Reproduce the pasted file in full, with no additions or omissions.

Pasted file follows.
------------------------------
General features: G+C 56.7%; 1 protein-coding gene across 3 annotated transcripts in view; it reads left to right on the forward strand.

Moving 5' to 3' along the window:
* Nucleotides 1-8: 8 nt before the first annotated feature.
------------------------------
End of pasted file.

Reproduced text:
General features: G+C 56.7%; 1 protein-coding gene across 3 annotated transcripts in view; it reads left to right on the forward strand.

Moving 5' to 3' along the window:
* Nucleotides 1-8: 8 nt before the first annotated feature.